Art Q&A > Crafts
Advanced Search
E-Mail This Article Print Friendly Format
The Wonderful World of Ceramics

Five-color Porcelain

Ceramics, the general art of heating common clay to create ornamental objects like pottery and porcelain, which is derived from pottery. The history of Chinese ceramics dates back some 8,000 years with the crafting of hand-molded earthenware vessels.


Chinese primitive tribes began making artifacts with clay as early as 8,000 years ago. The Yangshao Culture was noted for its distinctive pottery painted with flowers, fish, animals, human faces and geometric designs. Although the origin of porcelain techniques is unknown, it is believed that primitive porcelain ware emerged in the middle and lower reaches of the Yangtze River and the Yellow River during the Shang and Zhou dynasties (16th century ¡¡ 221BC). Real porcelain ware appeared during the Han Dynasty (206BC - AD220).


Celadon porcelain, together with black porcelain, was mainly produced during the Han

Celadon or qingci

Dynasty and continued to develop in the later dynasties. In the late Tang Dynasty (618-907), celadon porcelain production techniques matured and were manufactured on a large scale. The Tri-color pottery also reached its peak during this period. At the same time, white porcelain, which appeared in the late Northern and Southern Dynasties (386-589) and sounds like musical instruments when tapped, reached its peak.


The ceramic industry of the Song Dynasty (960-1279), the third most prosperous period of the Chinese feudal society, reached an unprecedented height. Porcelain kilns with vivid regional features had spread all over the country, forming the ¡°six kiln factions¡± and ¡°five famous kilns¡±. The ¡°six kiln factions¡± were the ding kiln faction, jun kiln faction, yaozhou kiln faction, cizhou kiln faction, longquan kiln faction and jingdezhen kiln faction. The ¡°five famous kilns¡± were the guan kiln, ru kiln, ge kiln, ding kiln and jun kiln.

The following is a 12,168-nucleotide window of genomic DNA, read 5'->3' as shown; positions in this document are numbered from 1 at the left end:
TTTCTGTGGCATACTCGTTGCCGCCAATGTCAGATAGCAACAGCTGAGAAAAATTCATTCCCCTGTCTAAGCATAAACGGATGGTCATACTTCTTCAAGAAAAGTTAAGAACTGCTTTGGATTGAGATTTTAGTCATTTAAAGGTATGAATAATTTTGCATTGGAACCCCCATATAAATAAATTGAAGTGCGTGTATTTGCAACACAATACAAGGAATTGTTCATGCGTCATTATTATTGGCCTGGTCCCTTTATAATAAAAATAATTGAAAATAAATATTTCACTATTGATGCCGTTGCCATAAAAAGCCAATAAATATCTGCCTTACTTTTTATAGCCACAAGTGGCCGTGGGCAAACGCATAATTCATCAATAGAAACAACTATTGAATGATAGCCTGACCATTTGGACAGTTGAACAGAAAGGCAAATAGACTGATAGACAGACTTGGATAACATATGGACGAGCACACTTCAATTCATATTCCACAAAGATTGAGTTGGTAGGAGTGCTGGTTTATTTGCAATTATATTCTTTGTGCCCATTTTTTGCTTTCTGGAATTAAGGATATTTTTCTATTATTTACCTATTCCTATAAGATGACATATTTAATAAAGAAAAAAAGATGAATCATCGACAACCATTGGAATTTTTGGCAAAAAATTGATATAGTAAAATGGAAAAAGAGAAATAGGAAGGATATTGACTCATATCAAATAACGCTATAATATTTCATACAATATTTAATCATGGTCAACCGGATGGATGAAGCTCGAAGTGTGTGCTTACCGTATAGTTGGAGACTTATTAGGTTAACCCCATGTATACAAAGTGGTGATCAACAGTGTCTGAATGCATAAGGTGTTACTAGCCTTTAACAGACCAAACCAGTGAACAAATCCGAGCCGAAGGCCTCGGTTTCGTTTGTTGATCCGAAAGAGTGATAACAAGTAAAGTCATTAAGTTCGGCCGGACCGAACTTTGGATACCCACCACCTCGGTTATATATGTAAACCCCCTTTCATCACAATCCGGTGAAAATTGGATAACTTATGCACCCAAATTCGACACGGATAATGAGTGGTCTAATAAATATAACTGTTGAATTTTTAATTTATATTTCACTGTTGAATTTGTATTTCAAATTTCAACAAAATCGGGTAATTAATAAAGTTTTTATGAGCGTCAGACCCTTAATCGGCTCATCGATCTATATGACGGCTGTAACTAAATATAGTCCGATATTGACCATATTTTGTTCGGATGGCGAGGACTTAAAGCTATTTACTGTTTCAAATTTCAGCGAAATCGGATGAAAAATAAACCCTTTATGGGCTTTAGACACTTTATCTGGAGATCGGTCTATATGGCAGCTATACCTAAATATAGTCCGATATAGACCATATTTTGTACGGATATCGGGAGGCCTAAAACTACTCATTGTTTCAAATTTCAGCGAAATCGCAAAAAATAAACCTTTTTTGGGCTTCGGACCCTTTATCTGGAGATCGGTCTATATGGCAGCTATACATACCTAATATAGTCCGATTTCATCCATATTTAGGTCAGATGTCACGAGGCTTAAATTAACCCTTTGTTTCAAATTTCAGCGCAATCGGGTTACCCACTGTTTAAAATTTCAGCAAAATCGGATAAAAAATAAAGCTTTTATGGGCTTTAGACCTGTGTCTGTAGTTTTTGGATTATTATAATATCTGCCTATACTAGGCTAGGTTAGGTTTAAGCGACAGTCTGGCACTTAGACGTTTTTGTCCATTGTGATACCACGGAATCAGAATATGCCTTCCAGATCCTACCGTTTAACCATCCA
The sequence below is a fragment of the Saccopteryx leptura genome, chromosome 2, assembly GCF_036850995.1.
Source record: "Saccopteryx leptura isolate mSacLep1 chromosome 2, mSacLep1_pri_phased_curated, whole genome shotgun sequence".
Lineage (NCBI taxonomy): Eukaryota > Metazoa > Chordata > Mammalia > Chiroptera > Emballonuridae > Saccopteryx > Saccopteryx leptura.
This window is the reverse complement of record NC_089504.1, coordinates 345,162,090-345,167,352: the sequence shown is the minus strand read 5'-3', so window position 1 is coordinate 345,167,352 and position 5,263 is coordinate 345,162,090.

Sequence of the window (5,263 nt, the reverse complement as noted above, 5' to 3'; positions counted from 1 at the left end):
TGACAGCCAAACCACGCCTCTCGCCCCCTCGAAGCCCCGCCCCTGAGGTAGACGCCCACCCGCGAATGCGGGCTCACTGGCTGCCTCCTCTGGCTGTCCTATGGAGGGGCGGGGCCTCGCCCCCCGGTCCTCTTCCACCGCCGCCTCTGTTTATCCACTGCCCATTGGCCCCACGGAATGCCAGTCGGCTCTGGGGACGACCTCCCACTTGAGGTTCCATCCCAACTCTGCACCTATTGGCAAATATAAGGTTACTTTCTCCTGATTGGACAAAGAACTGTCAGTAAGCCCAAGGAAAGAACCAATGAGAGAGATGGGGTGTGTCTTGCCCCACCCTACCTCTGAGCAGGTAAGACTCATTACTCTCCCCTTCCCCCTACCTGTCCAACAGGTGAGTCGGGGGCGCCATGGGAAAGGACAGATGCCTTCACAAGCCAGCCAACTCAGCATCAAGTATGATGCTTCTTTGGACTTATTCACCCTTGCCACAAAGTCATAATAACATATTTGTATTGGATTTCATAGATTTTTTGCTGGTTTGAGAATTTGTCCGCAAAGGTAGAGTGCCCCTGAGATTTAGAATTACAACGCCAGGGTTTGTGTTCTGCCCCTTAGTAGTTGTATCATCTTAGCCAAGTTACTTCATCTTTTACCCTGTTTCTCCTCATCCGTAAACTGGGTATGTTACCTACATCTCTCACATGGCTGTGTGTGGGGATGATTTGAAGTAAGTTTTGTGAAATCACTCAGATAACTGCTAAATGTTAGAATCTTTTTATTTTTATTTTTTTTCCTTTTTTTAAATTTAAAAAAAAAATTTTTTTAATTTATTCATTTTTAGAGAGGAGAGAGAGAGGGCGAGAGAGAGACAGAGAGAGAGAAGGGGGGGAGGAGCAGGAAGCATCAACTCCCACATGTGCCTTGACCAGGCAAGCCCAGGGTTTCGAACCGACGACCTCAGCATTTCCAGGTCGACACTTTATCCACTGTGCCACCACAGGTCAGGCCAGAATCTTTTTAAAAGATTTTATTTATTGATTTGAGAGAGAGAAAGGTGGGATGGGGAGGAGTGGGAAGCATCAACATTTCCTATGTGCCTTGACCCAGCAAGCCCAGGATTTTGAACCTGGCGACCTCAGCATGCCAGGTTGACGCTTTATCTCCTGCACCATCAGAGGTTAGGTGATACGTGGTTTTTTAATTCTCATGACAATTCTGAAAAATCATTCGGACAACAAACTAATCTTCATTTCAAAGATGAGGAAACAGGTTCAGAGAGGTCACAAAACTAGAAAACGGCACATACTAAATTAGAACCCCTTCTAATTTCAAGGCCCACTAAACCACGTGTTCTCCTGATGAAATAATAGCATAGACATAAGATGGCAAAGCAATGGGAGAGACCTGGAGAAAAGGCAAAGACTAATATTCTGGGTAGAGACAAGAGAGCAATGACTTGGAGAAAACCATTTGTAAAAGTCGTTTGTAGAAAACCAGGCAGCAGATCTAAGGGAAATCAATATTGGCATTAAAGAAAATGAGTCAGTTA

The Yuan Dynasty (1271-1368) saw a continued rapid development of the ceramic industry. Blue and white porcelain, which emerged in the Tang and Song dynasties, reached its maturity. The porcelain capital Jingdezhen emerged, which was famous for its blue-and-white porcelain, red under-glazed porcelain and egg-white porcelain. Great achievements were made in the production of the colorant glaze. Prior to the Yuan Dynasty people had fewer color choices.


Tri-color Tang Pottery

Chinese ceramic-making reached its artistic peak during the latter part of the 15th century (Ming Dynasty, 1368-1644), largely due to the discovery of a new glazing technique called "five-color porcelain". This new method stirred the imaginations of artists by allowing them to use many different colors on porcelain after it had been baked. Hence, more complicated pictures -- human figures, religious scenes and landscapes -- began to replace earlier themes of flowers and fish on porcelain.



The early Qing Dynasty (1644-1911) witnessed the peak of Chinese ceramic production, with all ceramic types radiating their influence worldwide.


In the process of ceramic development, different styles of different periods blossomed over the centuries.


Celadon, or qingci, of the Tang Dynasty, has a subtle, bluish-green glaze and ischaracterized by simple and elegant shapes. It was so popular that production continued at various kiln centers throughout China well into the succeeding dynasties, and was shipped as far as Egypt, Southeast Asia, Korea and

Blue-and-white Porcelain



Tri-color Tang Pottery, or Tang Sancai, of the Tang Dynasty was named after the bright yellow, green and white glazes that were applied to the earthenware body. They not only appeared in such traditional forms as bowls and vases, but also in the more exotic guises of camels and Central Asian travelers, testifying to the cultural influence of the Silk Road.


Blue-and-white Porcelain, first produced in the Yuan Dynasty, was baked at an extremely high temperature and characterized by the purity of its kaolin clay body. It reached its golden era in the Ming Dynasty, coming to represent the virtuosity of the Chinese potter.



Five-color Porcelain of the late Ming and early Qing dynasties was usually fully covered with colorful patterns. Colors included red, yellow, light and dark green, brown, aubergine and under-glazed blue. Actually, there were more than five colors.


Five-color Porcelain 

Chinese ceramic art has long played an important role in foreign exchange. Pottery and porcelain have been exported from early periods. During the Song Dynasty, large quantities of porcelain were exported via the Silk Road.


After the birth of New China in 1949, social stability led to the revival of the ceramic  industry, regaining its previous glory and greater recognition both home and abroad.


All rights reserved. Reproduction of text for non-commercial purposes is permitted provided that both the source and author are acknowledged and a notifying email is sent to us.